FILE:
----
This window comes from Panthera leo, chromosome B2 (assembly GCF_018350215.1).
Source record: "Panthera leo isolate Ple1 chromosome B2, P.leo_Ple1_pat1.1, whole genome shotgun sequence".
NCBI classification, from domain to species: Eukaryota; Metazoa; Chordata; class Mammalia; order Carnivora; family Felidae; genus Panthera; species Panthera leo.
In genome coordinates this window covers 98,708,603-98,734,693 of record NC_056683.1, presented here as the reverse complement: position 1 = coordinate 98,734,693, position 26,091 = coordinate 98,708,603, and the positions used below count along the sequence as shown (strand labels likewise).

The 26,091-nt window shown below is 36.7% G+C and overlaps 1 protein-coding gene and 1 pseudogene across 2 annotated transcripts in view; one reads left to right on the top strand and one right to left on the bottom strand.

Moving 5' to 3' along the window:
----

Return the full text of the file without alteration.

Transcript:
This window comes from Panthera leo, chromosome B2 (assembly GCF_018350215.1).
Source record: "Panthera leo isolate Ple1 chromosome B2, P.leo_Ple1_pat1.1, whole genome shotgun sequence".
NCBI classification, from domain to species: Eukaryota; Metazoa; Chordata; class Mammalia; order Carnivora; family Felidae; genus Panthera; species Panthera leo.
In genome coordinates this window covers 98,708,603-98,734,693 of record NC_056683.1, presented here as the reverse complement: position 1 = coordinate 98,734,693, position 26,091 = coordinate 98,708,603, and the positions used below count along the sequence as shown (strand labels likewise).

The 26,091-nt window shown below is 36.7% G+C and overlaps 1 protein-coding gene and 1 pseudogene across 2 annotated transcripts in view; one reads left to right on the top strand and one right to left on the bottom strand.

Moving 5' to 3' along the window: